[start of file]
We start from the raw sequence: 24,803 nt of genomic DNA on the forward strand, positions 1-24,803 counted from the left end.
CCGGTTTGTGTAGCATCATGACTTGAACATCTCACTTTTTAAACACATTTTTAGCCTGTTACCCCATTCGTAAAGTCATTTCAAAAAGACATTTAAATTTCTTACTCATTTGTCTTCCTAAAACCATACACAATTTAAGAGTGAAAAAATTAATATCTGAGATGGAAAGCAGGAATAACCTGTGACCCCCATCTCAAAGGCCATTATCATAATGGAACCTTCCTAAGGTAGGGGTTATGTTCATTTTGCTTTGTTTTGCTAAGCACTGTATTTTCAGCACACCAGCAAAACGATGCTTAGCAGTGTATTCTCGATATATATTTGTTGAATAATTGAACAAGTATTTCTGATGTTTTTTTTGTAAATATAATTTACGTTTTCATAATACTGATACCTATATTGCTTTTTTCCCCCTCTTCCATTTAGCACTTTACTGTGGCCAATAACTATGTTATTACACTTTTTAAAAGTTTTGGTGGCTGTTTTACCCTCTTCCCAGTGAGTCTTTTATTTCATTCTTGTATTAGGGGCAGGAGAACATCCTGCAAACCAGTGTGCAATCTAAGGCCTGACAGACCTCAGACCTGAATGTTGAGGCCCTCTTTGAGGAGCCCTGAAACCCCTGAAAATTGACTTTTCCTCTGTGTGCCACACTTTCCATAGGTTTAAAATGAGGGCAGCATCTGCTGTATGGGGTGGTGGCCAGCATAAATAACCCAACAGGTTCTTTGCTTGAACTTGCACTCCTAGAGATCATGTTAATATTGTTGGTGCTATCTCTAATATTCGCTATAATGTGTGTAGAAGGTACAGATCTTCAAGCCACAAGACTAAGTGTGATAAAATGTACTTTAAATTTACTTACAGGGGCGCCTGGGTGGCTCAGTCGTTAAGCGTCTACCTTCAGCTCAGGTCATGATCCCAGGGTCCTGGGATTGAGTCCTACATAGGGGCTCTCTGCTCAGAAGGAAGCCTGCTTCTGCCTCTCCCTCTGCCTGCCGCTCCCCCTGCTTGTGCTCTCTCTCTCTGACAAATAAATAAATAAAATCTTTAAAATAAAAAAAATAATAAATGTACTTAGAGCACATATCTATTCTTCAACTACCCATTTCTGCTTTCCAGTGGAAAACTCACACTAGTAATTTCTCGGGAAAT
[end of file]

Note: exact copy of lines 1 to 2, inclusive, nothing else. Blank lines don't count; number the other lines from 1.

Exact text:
We start from the raw sequence: 24,803 nt of genomic DNA on the forward strand, positions 1-24,803 counted from the left end.
CCGGTTTGTGTAGCATCATGACTTGAACATCTCACTTTTTAAACACATTTTTAGCCTGTTACCCCATTCGTAAAGTCATTTCAAAAAGACATTTAAATTTCTTACTCATTTGTCTTCCTAAAACCATACACAATTTAAGAGTGAAAAAATTAATATCTGAGATGGAAAGCAGGAATAACCTGTGACCCCCATCTCAAAGGCCATTATCATAATGGAACCTTCCTAAGGTAGGGGTTATGTTCATTTTGCTTTGTTTTGCTAAGCACTGTATTTTCAGCACACCAGCAAAACGATGCTTAGCAGTGTATTCTCGATATATATTTGTTGAATAATTGAACAAGTATTTCTGATGTTTTTTTTGTAAATATAATTTACGTTTTCATAATACTGATACCTATATTGCTTTTTTCCCCCTCTTCCATTTAGCACTTTACTGTGGCCAATAACTATGTTATTACACTTTTTAAAAGTTTTGGTGGCTGTTTTACCCTCTTCCCAGTGAGTCTTTTATTTCATTCTTGTATTAGGGGCAGGAGAACATCCTGCAAACCAGTGTGCAATCTAAGGCCTGACAGACCTCAGACCTGAATGTTGAGGCCCTCTTTGAGGAGCCCTGAAACCCCTGAAAATTGACTTTTCCTCTGTGTGCCACACTTTCCATAGGTTTAAAATGAGGGCAGCATCTGCTGTATGGGGTGGTGGCCAGCATAAATAACCCAACAGGTTCTTTGCTTGAACTTGCACTCCTAGAGATCATGTTAATATTGTTGGTGCTATCTCTAATATTCGCTATAATGTGTGTAGAAGGTACAGATCTTCAAGCCACAAGACTAAGTGTGATAAAATGTACTTTAAATTTACTTACAGGGGCGCCTGGGTGGCTCAGTCGTTAAGCGTCTACCTTCAGCTCAGGTCATGATCCCAGGGTCCTGGGATTGAGTCCTACATAGGGGCTCTCTGCTCAGAAGGAAGCCTGCTTCTGCCTCTCCCTCTGCCTGCCGCTCCCCCTGCTTGTGCTCTCTCTCTCTGACAAATAAATAAATAAAATCTTTAAAATAAAAAAAATAATAAATGTACTTAGAGCACATATCTATTCTTCAACTACCCATTTCTGCTTTCCAGTGGAAAACTCACACTAGTAATTTCTCGGGAAAT